Siddaganga Mutt is a religious institution near Tumkur. Here 8000 children from poor families are fed, clothed, sheltered and educated (all free of cost). These children come from all religions, castes and languages. The Mutt also runs 130 schools and colleges in Karnataka.

The man behind this modern-day miracle is Dr Shivakumar Swamiji. Swamiji became head of the Mutt in 1930. Since then his life has been a saga of struggle, sacrifice and service. Through education he has helped to lift lakhs of people out of poverty in Karnataka (my father is one of them). A silent revolution indeed.

Today Swamiji is 101 years young and still going strong. He is the embodiment of Basavanna's teachings: kAyakavE kailAsa (work is worship) and dayavE dharmakke moolavayya (the source of Dharma is compassion). Saint, scholar and servant of humanity – my humble salutations to this great soul.

04 February 2009

NDTV and Freedom of Speech

On 27 November 2008 an amateur blogger named Chyetanya Kunte wrote a post criticising NDTV anchor Barkha Dutt for her coverage of the Bombay terrorist attacks. The post later disappeared from the blog. On 26 January 2009 an unconditional apology to Barkha Dutt and NDTV appeared on the blog.

What happened? Did NDTV threaten Chyetanya Kunte with legal action? If the matter had gone to court I think the blogger would have won. But the last thing an 'aam aadmi' wants is a long and expensive law suit. So he did what he thought was best for him and his family (he is married with two kids).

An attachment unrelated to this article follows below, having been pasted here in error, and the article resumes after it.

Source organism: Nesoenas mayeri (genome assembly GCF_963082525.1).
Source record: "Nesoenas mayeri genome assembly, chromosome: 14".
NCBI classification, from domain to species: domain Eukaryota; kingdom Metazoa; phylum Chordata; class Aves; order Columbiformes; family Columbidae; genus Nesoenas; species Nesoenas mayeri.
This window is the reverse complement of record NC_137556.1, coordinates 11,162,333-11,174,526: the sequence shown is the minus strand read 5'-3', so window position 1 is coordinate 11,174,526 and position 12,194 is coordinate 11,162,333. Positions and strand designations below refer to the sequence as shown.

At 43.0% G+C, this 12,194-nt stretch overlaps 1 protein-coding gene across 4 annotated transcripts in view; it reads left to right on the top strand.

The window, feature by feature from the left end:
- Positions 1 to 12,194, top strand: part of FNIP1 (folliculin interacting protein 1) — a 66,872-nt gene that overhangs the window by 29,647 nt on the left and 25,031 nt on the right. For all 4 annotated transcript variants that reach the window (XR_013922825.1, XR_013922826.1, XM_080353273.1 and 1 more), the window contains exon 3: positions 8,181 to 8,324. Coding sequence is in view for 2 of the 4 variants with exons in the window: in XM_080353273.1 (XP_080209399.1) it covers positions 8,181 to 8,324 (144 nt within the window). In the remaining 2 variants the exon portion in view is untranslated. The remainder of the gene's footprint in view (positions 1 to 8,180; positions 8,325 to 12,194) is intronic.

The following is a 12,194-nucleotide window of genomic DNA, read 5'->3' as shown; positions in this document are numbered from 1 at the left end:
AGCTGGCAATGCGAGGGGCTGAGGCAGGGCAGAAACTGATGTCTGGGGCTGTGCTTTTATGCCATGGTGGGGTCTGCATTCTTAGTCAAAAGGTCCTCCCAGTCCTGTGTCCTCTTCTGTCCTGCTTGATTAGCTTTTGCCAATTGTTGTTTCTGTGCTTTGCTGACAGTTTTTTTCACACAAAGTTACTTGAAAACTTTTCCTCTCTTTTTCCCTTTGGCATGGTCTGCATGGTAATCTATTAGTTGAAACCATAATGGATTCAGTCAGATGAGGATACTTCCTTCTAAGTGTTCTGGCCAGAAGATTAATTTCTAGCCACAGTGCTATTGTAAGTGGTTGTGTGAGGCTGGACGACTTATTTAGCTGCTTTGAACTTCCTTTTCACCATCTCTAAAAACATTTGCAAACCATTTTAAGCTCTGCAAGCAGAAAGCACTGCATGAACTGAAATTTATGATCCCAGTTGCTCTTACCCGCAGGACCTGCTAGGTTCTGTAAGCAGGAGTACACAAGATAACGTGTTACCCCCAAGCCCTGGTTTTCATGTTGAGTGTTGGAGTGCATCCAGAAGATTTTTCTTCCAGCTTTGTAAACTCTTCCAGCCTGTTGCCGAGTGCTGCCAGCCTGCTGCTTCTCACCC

Does this look like a case of arm-twisting and goondagiri? Did NDTV resort to the same tactics it accuses far-right groups of using? This is the channel that lectures the Right on freedom of speech.

I am reproducing in full Chyetanya Kunte's original blog post:
(No, I don't have written permission from him. But I doubt if he is in a position to give such a permission; so I'll go ahead anyway.)

Shoddy Journalism

Appalling journalism. Absolute blasphemy! As I watch the news from home, I am dumbfounded to see Barkha Dutt of NDTV break every rule of ethical journalism in reporting the Mumbai mayhem. Take a couple of instances for example:

In one instance she asks a husband about his wife being stuck, or held as a hostage. The poor guy adds in the end about where she was last hiding. Aired! My dear friends with AK-47s, our national news is helping you. Go get those still in. And be sure to thank NDTV for not censoring this bit of information.

In another instance, a General sort of suggests that there were no hostages in Oberoi Trident. (Clever) Then, our heroine of revelations calls the head of Oberoi, and the idiot confirms a possibility of 100 or more people still in the building. Hello! Guys with guns, you've got more goats to slay. But before you do, you've got to love NDTV and more precisely Ms Dutt. She's your official intelligence from ground zero.